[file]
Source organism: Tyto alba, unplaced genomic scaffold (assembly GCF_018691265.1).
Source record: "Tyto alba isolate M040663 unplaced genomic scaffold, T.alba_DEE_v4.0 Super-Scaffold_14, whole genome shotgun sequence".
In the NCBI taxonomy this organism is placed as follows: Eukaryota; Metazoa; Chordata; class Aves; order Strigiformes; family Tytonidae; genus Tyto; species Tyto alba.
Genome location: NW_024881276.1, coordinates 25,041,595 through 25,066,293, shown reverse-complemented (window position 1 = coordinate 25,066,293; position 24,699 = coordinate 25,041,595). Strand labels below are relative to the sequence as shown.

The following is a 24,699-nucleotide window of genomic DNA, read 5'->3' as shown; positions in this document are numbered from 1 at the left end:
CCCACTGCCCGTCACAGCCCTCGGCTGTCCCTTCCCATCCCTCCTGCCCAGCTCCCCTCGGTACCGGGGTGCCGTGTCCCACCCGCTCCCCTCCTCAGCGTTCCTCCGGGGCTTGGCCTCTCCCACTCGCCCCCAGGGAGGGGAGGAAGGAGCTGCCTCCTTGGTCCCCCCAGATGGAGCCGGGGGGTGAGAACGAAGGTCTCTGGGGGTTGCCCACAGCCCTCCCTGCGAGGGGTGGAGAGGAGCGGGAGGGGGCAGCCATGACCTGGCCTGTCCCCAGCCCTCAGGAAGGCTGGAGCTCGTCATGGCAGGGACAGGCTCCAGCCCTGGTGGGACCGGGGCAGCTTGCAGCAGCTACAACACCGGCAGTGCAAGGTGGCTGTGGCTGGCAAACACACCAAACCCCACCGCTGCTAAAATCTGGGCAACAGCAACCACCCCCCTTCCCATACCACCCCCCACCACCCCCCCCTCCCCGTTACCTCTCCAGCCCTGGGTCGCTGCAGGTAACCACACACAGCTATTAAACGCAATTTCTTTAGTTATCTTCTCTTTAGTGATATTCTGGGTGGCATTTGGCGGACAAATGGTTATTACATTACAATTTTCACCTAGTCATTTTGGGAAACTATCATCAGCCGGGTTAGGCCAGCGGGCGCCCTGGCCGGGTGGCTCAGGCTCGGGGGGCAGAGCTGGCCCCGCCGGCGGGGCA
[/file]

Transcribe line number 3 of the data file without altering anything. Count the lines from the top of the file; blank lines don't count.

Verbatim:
In the NCBI taxonomy this organism is placed as follows: Eukaryota; Metazoa; Chordata; class Aves; order Strigiformes; family Tytonidae; genus Tyto; species Tyto alba.